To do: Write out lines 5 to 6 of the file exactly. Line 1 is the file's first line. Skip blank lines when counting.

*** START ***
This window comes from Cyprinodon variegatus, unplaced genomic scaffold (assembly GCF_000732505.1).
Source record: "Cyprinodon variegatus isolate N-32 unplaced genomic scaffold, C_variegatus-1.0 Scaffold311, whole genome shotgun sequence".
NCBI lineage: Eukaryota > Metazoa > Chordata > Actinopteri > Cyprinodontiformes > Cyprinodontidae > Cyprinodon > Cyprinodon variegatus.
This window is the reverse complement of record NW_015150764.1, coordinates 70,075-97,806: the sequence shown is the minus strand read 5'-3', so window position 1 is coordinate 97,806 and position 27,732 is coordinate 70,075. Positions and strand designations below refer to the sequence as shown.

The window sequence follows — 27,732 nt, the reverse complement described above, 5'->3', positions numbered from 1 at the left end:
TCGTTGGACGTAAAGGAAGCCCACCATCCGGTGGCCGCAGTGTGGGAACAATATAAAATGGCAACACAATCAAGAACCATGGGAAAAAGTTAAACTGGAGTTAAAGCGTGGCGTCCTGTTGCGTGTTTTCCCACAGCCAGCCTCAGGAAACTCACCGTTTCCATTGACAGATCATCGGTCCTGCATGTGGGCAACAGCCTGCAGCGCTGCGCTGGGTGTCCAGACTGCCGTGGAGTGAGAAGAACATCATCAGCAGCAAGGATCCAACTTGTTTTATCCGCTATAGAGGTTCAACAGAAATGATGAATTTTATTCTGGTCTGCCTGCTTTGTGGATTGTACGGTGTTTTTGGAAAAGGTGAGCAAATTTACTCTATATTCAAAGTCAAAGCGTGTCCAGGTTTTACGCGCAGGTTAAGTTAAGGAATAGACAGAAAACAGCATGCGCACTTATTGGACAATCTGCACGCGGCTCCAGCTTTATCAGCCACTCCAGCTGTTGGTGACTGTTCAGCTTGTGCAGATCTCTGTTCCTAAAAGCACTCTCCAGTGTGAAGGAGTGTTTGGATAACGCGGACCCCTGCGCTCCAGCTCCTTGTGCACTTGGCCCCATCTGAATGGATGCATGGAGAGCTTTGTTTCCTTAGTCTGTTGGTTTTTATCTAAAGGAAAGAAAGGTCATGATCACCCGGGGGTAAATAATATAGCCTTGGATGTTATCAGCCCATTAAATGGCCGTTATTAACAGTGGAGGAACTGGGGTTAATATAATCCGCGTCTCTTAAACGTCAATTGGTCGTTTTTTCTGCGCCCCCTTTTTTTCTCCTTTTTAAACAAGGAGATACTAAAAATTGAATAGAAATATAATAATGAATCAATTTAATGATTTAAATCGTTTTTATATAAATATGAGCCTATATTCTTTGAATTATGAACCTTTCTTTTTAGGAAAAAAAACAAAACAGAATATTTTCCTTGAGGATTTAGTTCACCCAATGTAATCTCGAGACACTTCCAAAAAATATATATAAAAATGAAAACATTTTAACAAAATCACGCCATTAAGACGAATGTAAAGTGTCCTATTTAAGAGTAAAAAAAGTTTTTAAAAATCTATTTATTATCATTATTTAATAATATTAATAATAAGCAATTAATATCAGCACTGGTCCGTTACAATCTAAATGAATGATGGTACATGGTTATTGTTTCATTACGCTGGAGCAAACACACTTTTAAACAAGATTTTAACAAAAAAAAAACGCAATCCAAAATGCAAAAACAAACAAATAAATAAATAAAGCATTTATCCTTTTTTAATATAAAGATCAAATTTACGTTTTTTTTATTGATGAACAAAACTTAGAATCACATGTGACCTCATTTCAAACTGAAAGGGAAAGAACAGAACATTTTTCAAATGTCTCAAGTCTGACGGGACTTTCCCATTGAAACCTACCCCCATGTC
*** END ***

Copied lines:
The window sequence follows — 27,732 nt, the reverse complement described above, 5'->3', positions numbered from 1 at the left end:
TCGTTGGACGTAAAGGAAGCCCACCATCCGGTGGCCGCAGTGTGGGAACAATATAAAATGGCAACACAATCAAGAACCATGGGAAAAAGTTAAACTGGAGTTAAAGCGTGGCGTCCTGTTGCGTGTTTTCCCACAGCCAGCCTCAGGAAACTCACCGTTTCCATTGACAGATCATCGGTCCTGCATGTGGGCAACAGCCTGCAGCGCTGCGCTGGGTGTCCAGACTGCCGTGGAGTGAGAAGAACATCATCAGCAGCAAGGATCCAACTTGTTTTATCCGCTATAGAGGTTCAACAGAAATGATGAATTTTATTCTGGTCTGCCTGCTTTGTGGATTGTACGGTGTTTTTGGAAAAGGTGAGCAAATTTACTCTATATTCAAAGTCAAAGCGTGTCCAGGTTTTACGCGCAGGTTAAGTTAAGGAATAGACAGAAAACAGCATGCGCACTTATTGGACAATCTGCACGCGGCTCCAGCTTTATCAGCCACTCCAGCTGTTGGTGACTGTTCAGCTTGTGCAGATCTCTGTTCCTAAAAGCACTCTCCAGTGTGAAGGAGTGTTTGGATAACGCGGACCCCTGCGCTCCAGCTCCTTGTGCACTTGGCCCCATCTGAATGGATGCATGGAGAGCTTTGTTTCCTTAGTCTGTTGGTTTTTATCTAAAGGAAAGAAAGGTCATGATCACCCGGGGGTAAATAATATAGCCTTGGATGTTATCAGCCCATTAAATGGCCGTTATTAACAGTGGAGGAACTGGGGTTAATATAATCCGCGTCTCTTAAACGTCAATTGGTCGTTTTTTCTGCGCCCCCTTTTTTTCTCCTTTTTAAACAAGGAGATACTAAAAATTGAATAGAAATATAATAATGAATCAATTTAATGATTTAAATCGTTTTTATATAAATATGAGCCTATATTCTTTGAATTATGAACCTTTCTTTTTAGGAAAAAAAACAAAACAGAATATTTTCCTTGAGGATTTAGTTCACCCAATGTAATCTCGAGACACTTCCAAAAAATATATATAAAAATGAAAACATTTTAACAAAATCACGCCATTAAGACGAATGTAAAGTGTCCTATTTAAGAGTAAAAAAAGTTTTTAAAAATCTATTTATTATCATTATTTAATAATATTAATAATAAGCAATTAATATCAGCACTGGTCCGTTACAATCTAAATGAATGATGGTACATGGTTATTGTTTCATTACGCTGGAGCAAACACACTTTTAAACAAGATTTTAACAAAAAAAAAACGCAATCCAAAATGCAAAAACAAACAAATAAATAAATAAAGCATTTATCCTTTTTTAATATAAAGATCAAATTTACGTTTTTTTTATTGATGAACAAAACTTAGAATCACATGTGACCTCATTTCAAACTGAAAGGGAAAGAACAGAACATTTTTCAAATGTCTCAAGTCTGACGGGACTTTCCCATTGAAACCTACCCCCATGTC